I consume gasoline commuting to work on the order of thousands of litres per year.  To me, it doesn’t matter because I feel like I can’t control this. I have to work somewhere to live.  Society encourages me to work at a job that balances many factors: adequate salary, interesting work, acceptable working conditions, and decent coworkers.  If I can afford the gasoline for commuting and attain the other qualities I need, then that’s what I do.

Can we even be blamed for our behaviour? After all, some of it is quite rational.  I calculated that if I were to continue my current fuel consumption for the next 40 years, I will burn about 80,000L of gasoline commuting to work.  That’s a lot of gas for a single person.  Multiplied by a few hundred million people driving cars, and the resource consumption is mind boggling.  For what purpose?  To build electronic toys?  To avoid walking to the grocery store? Is there no better way to do these things?

Comparing the scope of my life impact to the world’s problems is interesting.  An engineering friend of mine worked in the natural gas fracking operations in Alberta.  He said that his single fracking site burned 80,000L of diesel per day to operate the electrical generator needed to power the fracking equipment.  Remember that the resource extraction process itself consumes resources!  This is obvious, but mind boggling.  It was worth trekking 8 hours beyond the borders of civilization into the Alberta wilderness, and trucking in 80,000L of diesel per day to extract the natural gas we use to power our homes.  Does my 80,000L of gasoline expenditure over my lifetime even really matter, compared to the scope of daily human activity elsewhere?  It’s hard to stay motivated to conserve resources when you feel like your impact has almost no effect.  By comparison, I’m not even all that wasteful! I don’t know whether I’m praising myself, or criticizing humanity.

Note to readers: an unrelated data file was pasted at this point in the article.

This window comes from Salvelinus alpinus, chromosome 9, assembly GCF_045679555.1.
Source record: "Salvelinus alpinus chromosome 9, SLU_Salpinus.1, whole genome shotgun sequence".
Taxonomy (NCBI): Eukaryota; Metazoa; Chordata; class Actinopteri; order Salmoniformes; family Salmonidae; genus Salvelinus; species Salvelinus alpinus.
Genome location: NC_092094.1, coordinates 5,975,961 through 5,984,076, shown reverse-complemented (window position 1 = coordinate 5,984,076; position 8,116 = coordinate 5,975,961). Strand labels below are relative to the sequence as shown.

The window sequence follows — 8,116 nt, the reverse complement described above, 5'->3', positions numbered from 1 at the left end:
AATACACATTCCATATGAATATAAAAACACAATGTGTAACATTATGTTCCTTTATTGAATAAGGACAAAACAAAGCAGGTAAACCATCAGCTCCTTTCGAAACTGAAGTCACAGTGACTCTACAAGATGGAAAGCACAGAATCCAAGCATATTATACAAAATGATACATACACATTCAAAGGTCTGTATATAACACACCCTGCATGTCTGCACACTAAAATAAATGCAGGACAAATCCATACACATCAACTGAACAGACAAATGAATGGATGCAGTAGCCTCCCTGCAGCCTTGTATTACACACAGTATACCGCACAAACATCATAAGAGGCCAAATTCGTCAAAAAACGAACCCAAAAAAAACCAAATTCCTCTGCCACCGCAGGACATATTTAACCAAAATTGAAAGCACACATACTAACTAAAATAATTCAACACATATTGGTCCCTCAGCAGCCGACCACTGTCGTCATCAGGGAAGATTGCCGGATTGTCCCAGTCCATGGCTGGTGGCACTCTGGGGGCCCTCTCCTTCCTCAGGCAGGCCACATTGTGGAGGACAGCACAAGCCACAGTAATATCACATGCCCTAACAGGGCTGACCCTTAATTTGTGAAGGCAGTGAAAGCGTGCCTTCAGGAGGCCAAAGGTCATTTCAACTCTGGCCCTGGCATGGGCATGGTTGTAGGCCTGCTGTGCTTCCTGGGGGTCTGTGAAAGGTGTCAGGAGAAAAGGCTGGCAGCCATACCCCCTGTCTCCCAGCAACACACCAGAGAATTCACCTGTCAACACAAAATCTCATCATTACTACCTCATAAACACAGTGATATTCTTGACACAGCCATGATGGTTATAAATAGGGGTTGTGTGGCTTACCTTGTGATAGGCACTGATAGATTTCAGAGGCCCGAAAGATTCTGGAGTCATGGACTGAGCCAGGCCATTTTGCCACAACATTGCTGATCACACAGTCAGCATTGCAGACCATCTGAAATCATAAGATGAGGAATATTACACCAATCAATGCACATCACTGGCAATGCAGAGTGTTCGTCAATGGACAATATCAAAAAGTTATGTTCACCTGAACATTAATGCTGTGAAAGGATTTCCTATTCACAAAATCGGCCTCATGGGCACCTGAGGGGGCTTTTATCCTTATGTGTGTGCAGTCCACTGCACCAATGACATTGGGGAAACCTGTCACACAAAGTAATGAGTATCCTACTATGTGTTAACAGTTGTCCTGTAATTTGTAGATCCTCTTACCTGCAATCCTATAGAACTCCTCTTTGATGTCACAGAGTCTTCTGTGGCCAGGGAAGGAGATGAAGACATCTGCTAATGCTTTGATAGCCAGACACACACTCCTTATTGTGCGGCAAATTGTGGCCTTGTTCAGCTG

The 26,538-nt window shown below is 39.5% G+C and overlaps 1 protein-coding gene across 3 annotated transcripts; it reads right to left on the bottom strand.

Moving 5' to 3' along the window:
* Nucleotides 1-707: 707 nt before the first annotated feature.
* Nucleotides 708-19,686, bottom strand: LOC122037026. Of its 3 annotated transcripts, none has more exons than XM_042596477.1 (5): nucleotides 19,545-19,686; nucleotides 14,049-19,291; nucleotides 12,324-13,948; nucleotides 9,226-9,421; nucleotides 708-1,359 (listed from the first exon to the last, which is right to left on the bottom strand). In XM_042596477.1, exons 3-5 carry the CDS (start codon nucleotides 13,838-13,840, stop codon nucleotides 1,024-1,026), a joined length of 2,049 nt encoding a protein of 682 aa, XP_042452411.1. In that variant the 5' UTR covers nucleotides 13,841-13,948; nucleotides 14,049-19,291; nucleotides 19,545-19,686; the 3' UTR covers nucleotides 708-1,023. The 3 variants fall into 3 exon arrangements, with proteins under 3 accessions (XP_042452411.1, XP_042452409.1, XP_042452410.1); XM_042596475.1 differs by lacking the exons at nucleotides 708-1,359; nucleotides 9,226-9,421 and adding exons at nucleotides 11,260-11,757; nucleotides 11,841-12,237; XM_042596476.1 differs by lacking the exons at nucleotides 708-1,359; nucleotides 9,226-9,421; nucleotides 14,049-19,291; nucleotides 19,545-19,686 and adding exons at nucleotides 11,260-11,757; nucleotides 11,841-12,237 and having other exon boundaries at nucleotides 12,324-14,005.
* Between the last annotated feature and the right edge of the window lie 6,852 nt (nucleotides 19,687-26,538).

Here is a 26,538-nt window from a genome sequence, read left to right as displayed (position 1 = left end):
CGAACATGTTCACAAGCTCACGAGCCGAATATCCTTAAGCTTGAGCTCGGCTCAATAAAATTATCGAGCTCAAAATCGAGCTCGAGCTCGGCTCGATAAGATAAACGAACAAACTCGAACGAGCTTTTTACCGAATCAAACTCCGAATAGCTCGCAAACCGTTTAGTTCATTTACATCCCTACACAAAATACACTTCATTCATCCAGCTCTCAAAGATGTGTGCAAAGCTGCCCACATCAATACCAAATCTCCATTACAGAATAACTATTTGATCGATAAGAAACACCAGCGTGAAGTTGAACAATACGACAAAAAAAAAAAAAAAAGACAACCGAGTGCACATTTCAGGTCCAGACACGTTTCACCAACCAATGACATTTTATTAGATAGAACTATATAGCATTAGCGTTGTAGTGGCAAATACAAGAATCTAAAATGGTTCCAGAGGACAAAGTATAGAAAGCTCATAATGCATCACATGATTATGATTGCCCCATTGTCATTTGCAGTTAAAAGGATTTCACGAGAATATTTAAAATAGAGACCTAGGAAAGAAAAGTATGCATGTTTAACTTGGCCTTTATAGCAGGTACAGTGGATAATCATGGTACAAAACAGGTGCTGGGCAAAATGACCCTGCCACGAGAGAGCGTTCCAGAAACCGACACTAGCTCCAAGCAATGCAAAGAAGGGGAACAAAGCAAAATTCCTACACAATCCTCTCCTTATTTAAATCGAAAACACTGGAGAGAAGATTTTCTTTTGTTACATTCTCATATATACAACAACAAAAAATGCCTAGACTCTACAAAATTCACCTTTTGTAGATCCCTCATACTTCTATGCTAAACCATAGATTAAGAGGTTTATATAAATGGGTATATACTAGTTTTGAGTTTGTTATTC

I wonder how many resources were spent on educating me to be an engineer in the first place.  Resources must be spent to even conceive and quantify the problems that affect humanity.  This must happen before any problem solving even begins.  There’s a thought.  o.0

The Dangers of Externalities

With billions of people in the world, the sum of our habits adds up.  Essentially these behaviours are similar to corporations externalizing problems.  An externality is problem that you create, but leave the mess for someone else to clean up.  Buying a sweater is your problem.  The slave who made it for you is someone else’s problem.  Disposing of chicken grease is your problem. Cleaning up the giant garbage island in the Pacific Ocean will be someone else’s problem.

I would encourage everyone to start analyzing the way they live.  Write out the principles you think you live by, and then carefully observe yourself as you go about your daily life.  Are you the person you think you are?  Who do you want to be? How can you get there?

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About Zeno

Zeno is an engineering graduate, currently working as software developer in Canada. The alias was adopted in honour of Zeno of Citium, the founder of Stoic philosophy in ancient Greece.